Aoife Walsh of TSA Consultants gives The Hardware Journal readers a briefing on the latest changes to the Employment Bill set to come into place in March 2019.
The new Employment (Miscellaneous Provisions) Bill 2017, when introduced, will affect many employers, particularly those in the retail, tourism, hospitality, fast food and catering sectors who may have a requirement for flexible general operative style roles in their team.
In December 2018 it was confirmed that the provisions of the bill would indeed become law as of March 1st 2019. Unions are lauding the new legislation, employers claim it is draconian and criminalises employers. Lawyers, depending on which ones you listen to, claim there are loopholes that unscrupulous employers can exploit which renders aspects of the legislation pointless.
Terms and Conditions
Within five days of commencement, the new bill imposes new obligations on the employer to present certain terms and conditions of employment to a new employee within 5 days of their commencement with possible penalisations of up to €5000 in fines or imprisonment of up to 12 months for employers who do not comply. Put simply, if you forget to give a new starter certain written terms of employment within five days you could be prosecuted as a criminal over it.
Currently, the employer has eight weeks under employment legislation to give an expanded statement of terms and conditions, or contract of employment. Obviously, employers are going to have to find a fool-proof system of ensuring they meet this five-day deadline from March 1st 2019.
This legislation also introduces the implementation of banded hours contracts, which will reflect the average hours actually worked over a ‘reference period’ of 12 months. Irrespective of what an employer’s contract says with regard to an employee’s hours, their custom and practice over the most recent 12 months can supersede this and an employee can claim to be
placed in the relevant one of eight different bands of weekly guaranteed hours (e.g. 3-6, 6-11, 11-16, etc). Employers and Managers who prepare rosters will have to be made aware of this to ensure they are comfortable with the roster they are providing and the downstream consequences of same.
Zero Hour Contracts
Zero-hour contracts will be prohibited except for genuine casual work, emergencies or short-term relief absence. Where an employee is required to be available for a certain number of hours each week, and, if and when the employer requires the employee to be available, the hours shall be greater than zero. If an employee on a zero-hour contract is not requested by the employer to work the contracted hours within any given week, they are entitled to pay from the employer of either 15 hours or 25% of the hours stated on the contract, whichever is the lesser. The employee will be entitled to a minimum payment of three times the national minimum hourly rate of pay as stated by the National Minimum Wage Act unless the employee is put on a period of layoff or the employee themselves are not available due to sickness/injury leave.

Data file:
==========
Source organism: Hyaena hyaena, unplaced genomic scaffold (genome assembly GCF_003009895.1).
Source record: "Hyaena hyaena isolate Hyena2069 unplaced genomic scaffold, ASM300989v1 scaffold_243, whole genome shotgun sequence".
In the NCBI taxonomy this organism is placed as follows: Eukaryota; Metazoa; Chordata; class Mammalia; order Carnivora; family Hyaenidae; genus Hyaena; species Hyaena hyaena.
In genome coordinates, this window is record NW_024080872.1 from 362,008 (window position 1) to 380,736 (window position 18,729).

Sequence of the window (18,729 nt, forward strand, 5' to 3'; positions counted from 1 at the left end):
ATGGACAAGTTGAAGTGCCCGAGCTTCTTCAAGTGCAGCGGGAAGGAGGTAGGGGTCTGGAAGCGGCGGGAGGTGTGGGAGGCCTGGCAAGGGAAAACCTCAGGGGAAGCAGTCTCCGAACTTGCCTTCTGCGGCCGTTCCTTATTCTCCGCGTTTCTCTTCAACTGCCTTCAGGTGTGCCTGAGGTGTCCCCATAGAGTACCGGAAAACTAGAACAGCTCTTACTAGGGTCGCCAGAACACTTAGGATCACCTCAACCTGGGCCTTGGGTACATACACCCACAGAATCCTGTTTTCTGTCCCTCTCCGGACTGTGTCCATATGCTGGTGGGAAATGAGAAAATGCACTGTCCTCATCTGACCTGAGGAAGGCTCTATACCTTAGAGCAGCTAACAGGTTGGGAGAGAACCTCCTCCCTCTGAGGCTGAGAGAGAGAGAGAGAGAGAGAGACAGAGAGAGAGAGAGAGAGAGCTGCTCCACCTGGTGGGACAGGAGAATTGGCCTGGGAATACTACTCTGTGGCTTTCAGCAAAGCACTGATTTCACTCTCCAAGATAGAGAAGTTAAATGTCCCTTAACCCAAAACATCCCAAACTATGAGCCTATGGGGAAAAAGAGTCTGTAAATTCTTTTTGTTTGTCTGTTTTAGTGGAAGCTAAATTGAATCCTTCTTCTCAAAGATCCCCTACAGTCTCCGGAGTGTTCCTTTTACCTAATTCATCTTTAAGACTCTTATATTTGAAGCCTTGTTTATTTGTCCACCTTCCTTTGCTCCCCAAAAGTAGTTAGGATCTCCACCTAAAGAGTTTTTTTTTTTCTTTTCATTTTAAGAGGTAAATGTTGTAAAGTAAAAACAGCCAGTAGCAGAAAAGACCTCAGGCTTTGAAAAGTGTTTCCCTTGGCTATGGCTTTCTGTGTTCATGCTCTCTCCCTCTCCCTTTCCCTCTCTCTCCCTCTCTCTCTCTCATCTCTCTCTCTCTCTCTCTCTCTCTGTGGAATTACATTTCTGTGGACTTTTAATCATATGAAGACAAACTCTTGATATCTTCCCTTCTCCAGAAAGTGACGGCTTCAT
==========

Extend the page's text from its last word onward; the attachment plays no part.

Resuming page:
The new legislation proposes that employees will have protection against penalisation from an employer if they are found to have; invoked their rights as an employee, having in good faith opposed by lawful means an act that is unlawful, give evidence in any proceedings or give notice to do any of the above. This amendment does not apply to the Protected Disclosures Act 2014. Penalisation in this amendment refers to;
This is a new piece of employment legislation that is going to have a real impact on many employers. This will be particularly true if employers do not proactively seek advice and consider the content of the law and make subtle changes to their day to day HR management to minimise the likely effects. This will not have the same fanfare that GDPR did in 2018, but
for small and medium Irish employers, this legislation has the potential to criminalise them for quite simple HR housekeeping failings and this is a cause for concern especially in a period where Brexit and other political factors are distracting in other ways.
If HAI members have any queries on this legislation, or indeed any aspects of their HR or Employment Law needs, please contact our office at any stage on 021 4634154.
This Business Support article featured in the January/February edition of The Hardware Journal.